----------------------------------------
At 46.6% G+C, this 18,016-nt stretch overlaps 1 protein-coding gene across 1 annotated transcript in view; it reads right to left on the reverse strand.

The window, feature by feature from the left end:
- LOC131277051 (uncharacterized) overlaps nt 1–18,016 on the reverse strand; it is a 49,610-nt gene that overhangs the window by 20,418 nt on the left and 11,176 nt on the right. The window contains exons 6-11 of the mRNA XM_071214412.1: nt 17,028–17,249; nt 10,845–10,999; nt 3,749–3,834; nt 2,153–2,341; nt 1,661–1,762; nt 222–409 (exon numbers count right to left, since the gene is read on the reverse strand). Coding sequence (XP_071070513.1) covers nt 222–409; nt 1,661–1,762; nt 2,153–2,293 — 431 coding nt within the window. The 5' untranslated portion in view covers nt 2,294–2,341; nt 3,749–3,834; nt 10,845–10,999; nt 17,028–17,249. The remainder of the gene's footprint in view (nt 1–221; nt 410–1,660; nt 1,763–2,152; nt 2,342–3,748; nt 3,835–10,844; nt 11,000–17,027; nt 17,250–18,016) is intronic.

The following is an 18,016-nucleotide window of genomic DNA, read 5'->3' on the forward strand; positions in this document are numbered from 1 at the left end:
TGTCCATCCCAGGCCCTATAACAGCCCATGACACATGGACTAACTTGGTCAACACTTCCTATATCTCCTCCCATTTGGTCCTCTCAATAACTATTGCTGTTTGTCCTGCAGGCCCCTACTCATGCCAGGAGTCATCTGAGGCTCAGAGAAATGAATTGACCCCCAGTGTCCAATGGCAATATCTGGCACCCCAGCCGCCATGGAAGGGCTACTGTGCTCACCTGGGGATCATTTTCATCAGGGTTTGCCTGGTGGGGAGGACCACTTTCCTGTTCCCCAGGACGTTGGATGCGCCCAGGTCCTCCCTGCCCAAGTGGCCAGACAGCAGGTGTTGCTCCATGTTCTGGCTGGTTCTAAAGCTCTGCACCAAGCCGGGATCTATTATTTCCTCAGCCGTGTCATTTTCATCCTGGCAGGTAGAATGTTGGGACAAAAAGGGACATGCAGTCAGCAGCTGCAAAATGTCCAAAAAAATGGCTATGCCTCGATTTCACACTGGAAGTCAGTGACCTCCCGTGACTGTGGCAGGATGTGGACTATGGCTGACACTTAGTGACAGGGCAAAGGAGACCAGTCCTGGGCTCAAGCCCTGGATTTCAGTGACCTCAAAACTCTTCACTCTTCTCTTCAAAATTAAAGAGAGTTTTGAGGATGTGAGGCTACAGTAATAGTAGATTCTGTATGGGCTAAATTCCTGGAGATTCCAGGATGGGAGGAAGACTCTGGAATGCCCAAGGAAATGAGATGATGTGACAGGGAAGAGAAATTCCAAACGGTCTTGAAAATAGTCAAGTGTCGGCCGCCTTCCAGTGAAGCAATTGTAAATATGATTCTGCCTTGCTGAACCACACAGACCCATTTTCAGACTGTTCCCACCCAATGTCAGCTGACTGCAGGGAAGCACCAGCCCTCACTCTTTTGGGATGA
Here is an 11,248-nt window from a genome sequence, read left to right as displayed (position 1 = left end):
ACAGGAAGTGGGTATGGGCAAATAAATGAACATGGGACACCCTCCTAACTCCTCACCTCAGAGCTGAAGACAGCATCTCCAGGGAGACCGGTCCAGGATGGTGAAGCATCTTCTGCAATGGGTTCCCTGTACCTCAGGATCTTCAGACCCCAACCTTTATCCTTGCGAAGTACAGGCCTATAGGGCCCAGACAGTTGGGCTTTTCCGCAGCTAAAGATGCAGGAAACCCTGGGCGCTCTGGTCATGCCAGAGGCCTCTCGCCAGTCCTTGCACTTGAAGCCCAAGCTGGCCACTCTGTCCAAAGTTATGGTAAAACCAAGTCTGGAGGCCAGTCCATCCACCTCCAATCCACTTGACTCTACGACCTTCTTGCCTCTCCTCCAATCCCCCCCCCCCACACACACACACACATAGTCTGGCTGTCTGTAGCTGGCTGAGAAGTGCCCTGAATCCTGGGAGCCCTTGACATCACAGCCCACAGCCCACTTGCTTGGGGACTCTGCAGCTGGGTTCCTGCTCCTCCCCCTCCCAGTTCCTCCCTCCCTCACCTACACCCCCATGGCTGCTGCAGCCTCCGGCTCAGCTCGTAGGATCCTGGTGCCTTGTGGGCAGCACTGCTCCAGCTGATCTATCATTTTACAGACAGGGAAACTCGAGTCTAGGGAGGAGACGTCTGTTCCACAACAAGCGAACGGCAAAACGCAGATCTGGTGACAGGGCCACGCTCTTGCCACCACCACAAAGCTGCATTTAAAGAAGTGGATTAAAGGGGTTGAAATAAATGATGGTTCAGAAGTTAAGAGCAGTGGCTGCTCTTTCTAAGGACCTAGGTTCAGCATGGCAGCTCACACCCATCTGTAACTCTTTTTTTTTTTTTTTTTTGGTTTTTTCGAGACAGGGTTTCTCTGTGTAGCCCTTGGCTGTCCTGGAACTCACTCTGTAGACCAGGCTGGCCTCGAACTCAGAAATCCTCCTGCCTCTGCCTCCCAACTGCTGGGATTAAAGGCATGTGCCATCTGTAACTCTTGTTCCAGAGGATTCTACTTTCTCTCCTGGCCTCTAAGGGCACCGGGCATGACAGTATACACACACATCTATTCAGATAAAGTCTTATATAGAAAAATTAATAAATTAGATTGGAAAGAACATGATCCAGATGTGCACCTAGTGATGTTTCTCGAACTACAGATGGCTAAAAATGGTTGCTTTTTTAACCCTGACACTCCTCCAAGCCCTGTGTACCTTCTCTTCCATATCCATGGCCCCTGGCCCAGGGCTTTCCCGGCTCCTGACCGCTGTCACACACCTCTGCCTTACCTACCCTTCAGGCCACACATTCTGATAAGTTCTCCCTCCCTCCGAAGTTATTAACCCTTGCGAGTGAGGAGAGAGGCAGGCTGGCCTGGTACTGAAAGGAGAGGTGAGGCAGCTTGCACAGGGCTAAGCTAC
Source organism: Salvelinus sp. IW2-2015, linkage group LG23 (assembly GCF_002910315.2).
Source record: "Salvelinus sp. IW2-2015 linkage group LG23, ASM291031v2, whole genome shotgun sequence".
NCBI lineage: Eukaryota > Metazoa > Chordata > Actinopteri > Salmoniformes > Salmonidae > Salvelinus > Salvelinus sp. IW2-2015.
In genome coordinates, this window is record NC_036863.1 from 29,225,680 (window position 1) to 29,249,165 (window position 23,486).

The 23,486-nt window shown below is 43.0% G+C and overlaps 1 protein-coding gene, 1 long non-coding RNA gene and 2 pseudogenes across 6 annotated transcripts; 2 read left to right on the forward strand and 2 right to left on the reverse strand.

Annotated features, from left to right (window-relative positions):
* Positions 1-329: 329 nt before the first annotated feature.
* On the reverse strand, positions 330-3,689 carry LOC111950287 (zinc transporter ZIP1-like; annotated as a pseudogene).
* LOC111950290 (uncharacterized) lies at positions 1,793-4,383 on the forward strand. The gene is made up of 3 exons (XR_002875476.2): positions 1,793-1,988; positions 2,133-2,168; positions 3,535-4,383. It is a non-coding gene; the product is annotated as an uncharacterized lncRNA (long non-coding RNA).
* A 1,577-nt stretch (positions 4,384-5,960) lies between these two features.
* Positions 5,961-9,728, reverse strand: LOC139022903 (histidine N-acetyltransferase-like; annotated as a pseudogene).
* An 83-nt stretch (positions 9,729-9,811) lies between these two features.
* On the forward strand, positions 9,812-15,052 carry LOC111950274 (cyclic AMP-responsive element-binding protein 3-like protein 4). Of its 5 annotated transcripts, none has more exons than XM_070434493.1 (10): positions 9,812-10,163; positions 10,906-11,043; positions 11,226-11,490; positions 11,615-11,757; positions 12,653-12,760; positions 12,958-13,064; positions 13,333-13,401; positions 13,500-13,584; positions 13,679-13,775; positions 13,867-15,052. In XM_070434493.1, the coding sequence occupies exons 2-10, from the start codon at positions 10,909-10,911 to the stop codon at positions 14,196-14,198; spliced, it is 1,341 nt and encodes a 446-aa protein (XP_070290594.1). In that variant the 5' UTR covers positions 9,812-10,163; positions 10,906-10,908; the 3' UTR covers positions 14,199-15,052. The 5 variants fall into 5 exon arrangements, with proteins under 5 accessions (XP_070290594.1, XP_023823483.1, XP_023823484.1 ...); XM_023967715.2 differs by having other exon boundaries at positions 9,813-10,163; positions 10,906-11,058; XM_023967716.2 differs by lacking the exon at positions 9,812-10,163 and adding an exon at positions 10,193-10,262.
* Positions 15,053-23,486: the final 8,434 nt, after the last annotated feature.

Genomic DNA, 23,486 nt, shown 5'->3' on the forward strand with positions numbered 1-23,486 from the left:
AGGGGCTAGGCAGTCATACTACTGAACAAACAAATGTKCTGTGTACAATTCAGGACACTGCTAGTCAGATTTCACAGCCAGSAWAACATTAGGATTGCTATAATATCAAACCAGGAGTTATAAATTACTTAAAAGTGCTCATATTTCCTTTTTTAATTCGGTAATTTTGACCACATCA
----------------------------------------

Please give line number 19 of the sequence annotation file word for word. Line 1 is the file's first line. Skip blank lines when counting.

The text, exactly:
* An 83-nt stretch (positions 9,729-9,811) lies between these two features.